Commonwealth side’s tour could trigger return of international cricket in Pakistan: Sethi

Published February 23, 2016
Najam Sethi speaks to reporters during a press conference. — AFP/File
Najam Sethi speaks to reporters during a press conference. — AFP/File

Najam Sethi, chairman of the Pakistan Cricket Board’s (PCB) executive committee, has expressed desire to host a Commonwealth team in Pakistan and believed that such a visit could trigger return of international cricket in the country.

“We are in touch with Giles Clarke (chairman of the England cricket board), because we feel if we can have the Commonwealth side play in Pakistan then we can also have some matches of the second edition of Pakistan Super League (PSL) in the country,” Sethi was quoted as saying by Cricbuzz.

“If that happens it will break the ice for us. The PSL has generated so much interest not only in Pakistan but in other countries as well. It has been a big boost for us,” he added.

The inaugural edition of the PSL has grabbed attention in cricketing circles with some nail-biting finishes and capacity crowds in the United Arab Emirates.

Expectations with the league were high and when it kicked off on February 4, followers of the game began comparing it with the likes of Indian Premier League and the Australian Big Bash T20.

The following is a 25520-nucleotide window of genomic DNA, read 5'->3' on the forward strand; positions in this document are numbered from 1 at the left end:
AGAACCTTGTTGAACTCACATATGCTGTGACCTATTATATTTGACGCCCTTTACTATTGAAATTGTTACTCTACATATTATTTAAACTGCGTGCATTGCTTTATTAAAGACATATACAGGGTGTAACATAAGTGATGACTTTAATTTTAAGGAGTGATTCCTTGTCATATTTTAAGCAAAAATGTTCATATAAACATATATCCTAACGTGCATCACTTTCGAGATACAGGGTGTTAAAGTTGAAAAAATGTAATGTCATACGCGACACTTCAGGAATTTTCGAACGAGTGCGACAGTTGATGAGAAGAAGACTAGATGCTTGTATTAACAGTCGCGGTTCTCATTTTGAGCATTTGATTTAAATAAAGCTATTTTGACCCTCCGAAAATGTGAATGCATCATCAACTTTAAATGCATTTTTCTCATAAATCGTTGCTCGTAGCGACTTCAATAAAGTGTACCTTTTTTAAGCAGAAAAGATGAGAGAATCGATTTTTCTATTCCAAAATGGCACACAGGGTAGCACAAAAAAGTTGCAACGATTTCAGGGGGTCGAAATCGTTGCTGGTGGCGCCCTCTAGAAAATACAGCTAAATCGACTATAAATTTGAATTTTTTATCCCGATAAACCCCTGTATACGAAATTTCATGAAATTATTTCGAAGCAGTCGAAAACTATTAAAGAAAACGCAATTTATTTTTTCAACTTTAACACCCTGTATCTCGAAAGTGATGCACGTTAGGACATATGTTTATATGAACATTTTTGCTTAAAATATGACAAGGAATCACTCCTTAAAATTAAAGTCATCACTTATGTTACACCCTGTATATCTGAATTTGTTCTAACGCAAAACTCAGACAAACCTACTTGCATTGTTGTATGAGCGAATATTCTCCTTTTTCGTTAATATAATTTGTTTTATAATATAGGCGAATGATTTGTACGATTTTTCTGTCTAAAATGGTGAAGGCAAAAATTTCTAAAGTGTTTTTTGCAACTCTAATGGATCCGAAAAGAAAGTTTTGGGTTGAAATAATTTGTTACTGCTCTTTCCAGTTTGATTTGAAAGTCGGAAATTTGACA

Two weeks into the tournament, project director and the mastermind behind PSL, Salman Sarwar Butt, revealed that the PCB is very possibly set to break even as the league nears end.

West Indian all-rounder Andre Russell, who is representing Islamabad United in the PSL, has also expressed willingness to visit Pakistan, but said he will be ‘scared’ if the league were to be staged in it’s host country next year.

Russell judges the situation according to what he sees and hears on mainstream media about Pakistan.

“Based on what I have heard and stuff you know, I mean, I am going to be scared obviously,” Russell told ESPNcricinfo, when asked if he would play in Pakistan. “But, for some reason, I would go to Pakistan. But listen, I am going to be scared. That’s the thing.”

The International Cricket Council does not yet consider Pakistan as a safe place to travel for international teams despite Zimbabwe’s tour to the country last year, which made them the first team to visit Pakistan after the Sri Lankan team bus was attacked near Gaddafi Stadium, Lahore, in 2009.

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